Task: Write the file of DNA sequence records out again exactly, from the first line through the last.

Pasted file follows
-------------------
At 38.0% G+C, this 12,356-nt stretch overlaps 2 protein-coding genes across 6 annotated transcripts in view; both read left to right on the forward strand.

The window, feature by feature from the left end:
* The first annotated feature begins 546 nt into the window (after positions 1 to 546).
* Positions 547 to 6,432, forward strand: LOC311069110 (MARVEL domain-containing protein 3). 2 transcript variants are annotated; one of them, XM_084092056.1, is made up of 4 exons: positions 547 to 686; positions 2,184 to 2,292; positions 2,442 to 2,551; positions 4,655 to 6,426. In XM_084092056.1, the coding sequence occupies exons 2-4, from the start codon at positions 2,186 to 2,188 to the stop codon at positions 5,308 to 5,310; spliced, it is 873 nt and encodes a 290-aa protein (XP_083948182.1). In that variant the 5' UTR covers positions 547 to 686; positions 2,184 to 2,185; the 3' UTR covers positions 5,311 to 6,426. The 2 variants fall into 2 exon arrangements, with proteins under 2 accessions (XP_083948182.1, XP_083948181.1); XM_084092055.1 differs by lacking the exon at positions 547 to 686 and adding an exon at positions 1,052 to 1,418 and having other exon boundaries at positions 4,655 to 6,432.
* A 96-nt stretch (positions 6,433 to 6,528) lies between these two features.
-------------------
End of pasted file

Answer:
At 38.0% G+C, this 12,356-nt stretch overlaps 2 protein-coding genes across 6 annotated transcripts in view; both read left to right on the forward strand.

The window, feature by feature from the left end:
* The first annotated feature begins 546 nt into the window (after positions 1 to 546).
* Positions 547 to 6,432, forward strand: LOC311069110 (MARVEL domain-containing protein 3). 2 transcript variants are annotated; one of them, XM_084092056.1, is made up of 4 exons: positions 547 to 686; positions 2,184 to 2,292; positions 2,442 to 2,551; positions 4,655 to 6,426. In XM_084092056.1, the coding sequence occupies exons 2-4, from the start codon at positions 2,186 to 2,188 to the stop codon at positions 5,308 to 5,310; spliced, it is 873 nt and encodes a 290-aa protein (XP_083948182.1). In that variant the 5' UTR covers positions 547 to 686; positions 2,184 to 2,185; the 3' UTR covers positions 5,311 to 6,426. The 2 variants fall into 2 exon arrangements, with proteins under 2 accessions (XP_083948182.1, XP_083948181.1); XM_084092055.1 differs by lacking the exon at positions 547 to 686 and adding an exon at positions 1,052 to 1,418 and having other exon boundaries at positions 4,655 to 6,432.
* A 96-nt stretch (positions 6,433 to 6,528) lies between these two features.